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    Other than the location, what else is the camera pass/failing?

    Their cameras do mostly pattern recognition or barcodes. I installed a couple simple ones at my last job, mostly to check finishes, thread checking, and OCR. The only way I can see the location working the pass/fail is it has to be a gross location error but it won't be able to send location information. To do so, you program the camera to find an "anchor" image and then draw a boundary on what you want to check. If the check image falls outside that boundary, then it fails. I was working in mass production so make sure the part is locatable and fixed because if it's not in the same position for the camera to take an image, it'll throw things out of whack. Lighting is also important for the camera. If it's in an environment where other lights are going to be on/off, it'll start casting shadows and messing up the image. Material is also a problem. Aluminum will cast a different image than steel so you need to make sure you get the correct light ring. Give a call to Cognex to have a sales/tech rep come demo.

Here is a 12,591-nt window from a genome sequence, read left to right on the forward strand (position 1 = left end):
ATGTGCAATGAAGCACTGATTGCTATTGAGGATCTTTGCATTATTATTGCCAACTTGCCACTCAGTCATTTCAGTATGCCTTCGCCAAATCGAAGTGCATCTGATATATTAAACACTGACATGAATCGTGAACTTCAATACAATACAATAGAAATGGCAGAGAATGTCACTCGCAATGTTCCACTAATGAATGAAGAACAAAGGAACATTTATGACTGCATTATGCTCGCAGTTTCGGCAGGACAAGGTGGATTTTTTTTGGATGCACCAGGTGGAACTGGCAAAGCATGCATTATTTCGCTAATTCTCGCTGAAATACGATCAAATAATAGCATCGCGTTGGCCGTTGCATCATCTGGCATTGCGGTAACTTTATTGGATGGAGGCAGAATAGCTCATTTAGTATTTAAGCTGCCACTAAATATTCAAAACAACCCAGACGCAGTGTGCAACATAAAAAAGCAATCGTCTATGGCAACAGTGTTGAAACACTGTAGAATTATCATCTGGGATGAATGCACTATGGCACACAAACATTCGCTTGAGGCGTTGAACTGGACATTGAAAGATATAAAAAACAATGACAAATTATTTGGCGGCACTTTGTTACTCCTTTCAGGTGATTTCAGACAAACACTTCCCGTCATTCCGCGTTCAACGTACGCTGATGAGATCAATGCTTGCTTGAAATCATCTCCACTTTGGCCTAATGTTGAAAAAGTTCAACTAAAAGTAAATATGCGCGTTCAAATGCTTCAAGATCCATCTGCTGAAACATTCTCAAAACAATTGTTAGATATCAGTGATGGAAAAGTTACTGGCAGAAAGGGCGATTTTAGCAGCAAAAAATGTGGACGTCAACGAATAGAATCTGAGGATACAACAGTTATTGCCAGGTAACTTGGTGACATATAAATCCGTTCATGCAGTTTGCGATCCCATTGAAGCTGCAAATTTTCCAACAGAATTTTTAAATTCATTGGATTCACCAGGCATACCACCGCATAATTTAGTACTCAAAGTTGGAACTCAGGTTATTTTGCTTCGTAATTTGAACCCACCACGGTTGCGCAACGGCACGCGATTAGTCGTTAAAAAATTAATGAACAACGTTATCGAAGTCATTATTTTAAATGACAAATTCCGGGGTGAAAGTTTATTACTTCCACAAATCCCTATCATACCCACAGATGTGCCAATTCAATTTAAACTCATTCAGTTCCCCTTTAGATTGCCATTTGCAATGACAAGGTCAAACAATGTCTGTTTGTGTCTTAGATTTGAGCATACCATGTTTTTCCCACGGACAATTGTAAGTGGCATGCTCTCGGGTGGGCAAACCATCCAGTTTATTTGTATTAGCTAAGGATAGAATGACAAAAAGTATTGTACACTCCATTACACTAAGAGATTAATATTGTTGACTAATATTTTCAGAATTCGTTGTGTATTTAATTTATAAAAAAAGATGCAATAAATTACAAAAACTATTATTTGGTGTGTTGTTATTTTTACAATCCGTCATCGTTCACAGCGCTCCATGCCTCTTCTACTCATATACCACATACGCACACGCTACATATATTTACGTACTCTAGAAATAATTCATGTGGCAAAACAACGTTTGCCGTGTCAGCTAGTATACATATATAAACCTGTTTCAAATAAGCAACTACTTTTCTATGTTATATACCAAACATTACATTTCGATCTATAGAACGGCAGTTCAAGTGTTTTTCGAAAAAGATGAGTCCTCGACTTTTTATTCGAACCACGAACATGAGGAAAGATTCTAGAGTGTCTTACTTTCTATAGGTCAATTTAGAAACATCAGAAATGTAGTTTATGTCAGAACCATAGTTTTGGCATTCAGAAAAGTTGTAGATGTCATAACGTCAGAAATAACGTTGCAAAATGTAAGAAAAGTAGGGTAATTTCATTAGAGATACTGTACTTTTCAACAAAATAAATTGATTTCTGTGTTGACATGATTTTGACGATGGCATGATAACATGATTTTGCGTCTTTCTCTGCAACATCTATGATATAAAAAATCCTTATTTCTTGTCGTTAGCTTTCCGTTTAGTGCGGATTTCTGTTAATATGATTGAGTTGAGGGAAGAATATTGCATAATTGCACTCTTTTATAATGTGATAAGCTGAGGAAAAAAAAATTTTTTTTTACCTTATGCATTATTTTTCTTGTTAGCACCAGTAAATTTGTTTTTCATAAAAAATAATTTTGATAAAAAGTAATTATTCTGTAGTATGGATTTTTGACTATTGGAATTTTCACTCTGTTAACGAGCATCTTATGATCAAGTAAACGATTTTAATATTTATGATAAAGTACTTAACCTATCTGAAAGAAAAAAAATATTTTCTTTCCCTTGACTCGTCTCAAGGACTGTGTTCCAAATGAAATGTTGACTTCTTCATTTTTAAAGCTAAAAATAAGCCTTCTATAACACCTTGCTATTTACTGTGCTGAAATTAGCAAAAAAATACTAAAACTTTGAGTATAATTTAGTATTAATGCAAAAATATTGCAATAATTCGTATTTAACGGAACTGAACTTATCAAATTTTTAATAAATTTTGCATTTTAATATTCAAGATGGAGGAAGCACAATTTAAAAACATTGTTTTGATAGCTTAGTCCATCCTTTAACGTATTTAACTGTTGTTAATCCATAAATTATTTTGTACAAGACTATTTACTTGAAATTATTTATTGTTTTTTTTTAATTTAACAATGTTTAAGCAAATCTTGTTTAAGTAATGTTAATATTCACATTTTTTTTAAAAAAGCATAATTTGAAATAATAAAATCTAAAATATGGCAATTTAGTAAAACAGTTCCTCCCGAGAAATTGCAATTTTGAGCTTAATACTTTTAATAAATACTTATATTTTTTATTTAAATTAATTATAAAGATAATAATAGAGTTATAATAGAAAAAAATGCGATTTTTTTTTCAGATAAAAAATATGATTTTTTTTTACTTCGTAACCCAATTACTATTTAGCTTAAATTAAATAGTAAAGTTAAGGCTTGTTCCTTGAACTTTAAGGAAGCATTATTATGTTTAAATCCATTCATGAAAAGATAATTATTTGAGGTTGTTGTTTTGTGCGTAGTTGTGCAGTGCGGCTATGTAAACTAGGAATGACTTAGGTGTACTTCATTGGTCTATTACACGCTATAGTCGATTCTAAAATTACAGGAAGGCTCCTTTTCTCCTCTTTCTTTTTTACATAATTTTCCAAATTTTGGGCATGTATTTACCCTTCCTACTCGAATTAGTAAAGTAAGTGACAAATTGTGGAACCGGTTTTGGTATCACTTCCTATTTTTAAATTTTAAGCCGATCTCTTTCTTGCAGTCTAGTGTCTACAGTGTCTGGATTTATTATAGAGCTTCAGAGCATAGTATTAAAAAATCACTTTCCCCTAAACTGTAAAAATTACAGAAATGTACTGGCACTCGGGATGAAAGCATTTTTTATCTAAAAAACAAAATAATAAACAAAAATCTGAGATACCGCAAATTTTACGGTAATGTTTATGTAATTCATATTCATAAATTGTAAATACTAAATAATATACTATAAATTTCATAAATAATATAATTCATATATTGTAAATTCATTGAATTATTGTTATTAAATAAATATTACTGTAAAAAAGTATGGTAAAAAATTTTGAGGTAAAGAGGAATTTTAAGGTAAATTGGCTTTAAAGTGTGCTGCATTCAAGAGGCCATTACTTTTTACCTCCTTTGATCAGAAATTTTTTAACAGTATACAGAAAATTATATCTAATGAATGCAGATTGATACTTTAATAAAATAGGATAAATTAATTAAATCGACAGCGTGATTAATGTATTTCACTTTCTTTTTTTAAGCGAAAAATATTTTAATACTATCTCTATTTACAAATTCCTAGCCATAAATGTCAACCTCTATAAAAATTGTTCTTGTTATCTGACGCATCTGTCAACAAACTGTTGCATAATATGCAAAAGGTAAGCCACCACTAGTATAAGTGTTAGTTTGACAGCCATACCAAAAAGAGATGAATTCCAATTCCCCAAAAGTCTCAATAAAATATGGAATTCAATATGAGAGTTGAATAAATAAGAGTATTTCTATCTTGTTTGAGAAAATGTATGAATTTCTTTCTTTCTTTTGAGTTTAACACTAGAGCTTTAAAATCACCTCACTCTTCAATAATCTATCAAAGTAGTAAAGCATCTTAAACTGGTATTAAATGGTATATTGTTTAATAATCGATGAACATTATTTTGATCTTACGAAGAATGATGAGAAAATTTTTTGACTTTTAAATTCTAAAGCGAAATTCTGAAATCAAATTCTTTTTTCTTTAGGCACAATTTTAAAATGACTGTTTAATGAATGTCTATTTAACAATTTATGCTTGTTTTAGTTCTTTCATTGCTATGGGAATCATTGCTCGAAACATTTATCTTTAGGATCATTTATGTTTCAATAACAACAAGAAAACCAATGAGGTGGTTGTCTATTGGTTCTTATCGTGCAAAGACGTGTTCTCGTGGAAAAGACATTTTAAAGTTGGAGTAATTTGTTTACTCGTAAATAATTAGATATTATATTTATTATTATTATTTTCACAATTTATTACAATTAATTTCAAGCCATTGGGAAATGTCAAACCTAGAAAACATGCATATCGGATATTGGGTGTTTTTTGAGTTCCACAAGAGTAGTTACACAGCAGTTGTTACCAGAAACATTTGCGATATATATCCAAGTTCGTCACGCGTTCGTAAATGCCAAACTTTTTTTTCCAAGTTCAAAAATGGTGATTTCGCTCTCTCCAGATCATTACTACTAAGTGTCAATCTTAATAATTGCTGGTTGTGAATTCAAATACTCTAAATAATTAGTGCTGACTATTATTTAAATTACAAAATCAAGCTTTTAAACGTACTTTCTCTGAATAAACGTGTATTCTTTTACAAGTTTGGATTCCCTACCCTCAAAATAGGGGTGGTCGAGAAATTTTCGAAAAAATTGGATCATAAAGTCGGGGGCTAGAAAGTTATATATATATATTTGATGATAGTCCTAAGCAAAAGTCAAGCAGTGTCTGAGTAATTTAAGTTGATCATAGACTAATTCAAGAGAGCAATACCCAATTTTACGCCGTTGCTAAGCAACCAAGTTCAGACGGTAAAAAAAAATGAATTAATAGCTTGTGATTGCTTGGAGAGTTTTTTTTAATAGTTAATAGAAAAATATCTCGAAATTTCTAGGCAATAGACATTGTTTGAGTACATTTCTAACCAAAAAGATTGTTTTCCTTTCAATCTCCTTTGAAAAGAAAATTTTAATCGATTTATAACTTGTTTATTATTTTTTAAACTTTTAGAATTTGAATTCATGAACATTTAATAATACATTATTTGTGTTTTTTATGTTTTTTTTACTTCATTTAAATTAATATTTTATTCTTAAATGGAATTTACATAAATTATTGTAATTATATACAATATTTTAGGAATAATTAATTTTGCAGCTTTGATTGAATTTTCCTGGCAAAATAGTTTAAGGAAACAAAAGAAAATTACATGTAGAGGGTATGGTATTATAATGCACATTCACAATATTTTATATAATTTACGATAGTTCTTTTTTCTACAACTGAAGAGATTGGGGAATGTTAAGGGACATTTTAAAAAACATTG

The location measurements sounds more like laser profilometry territory. IDK anything about.

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    I think you have misunderstood the purpose . . .

    I have several hundred identical features to check on a part and I am driving the camera to exact locations to acquire an image and determine pass/fail . . . this is easily accomplished with the camera and something we have done without difficulty.

    The thing I want to do in addition to this is to add the artifact position data that the image was taken from.

    Something like this. . .
    fc27d834-32b2-4a01-829a-2abf3cb8e065.jpg

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    Quote Originally Posted by motion guru View Post
    I think you have misunderstood the purpose . . .

    I have several hundred identical features to check on a part and I am driving the camera to exact locations to acquire an image and determine pass/fail . . . this is easily accomplished with the camera and something we have done without difficulty.

    The thing I want to do in addition to this is to add the artifact position data that the image was taken from.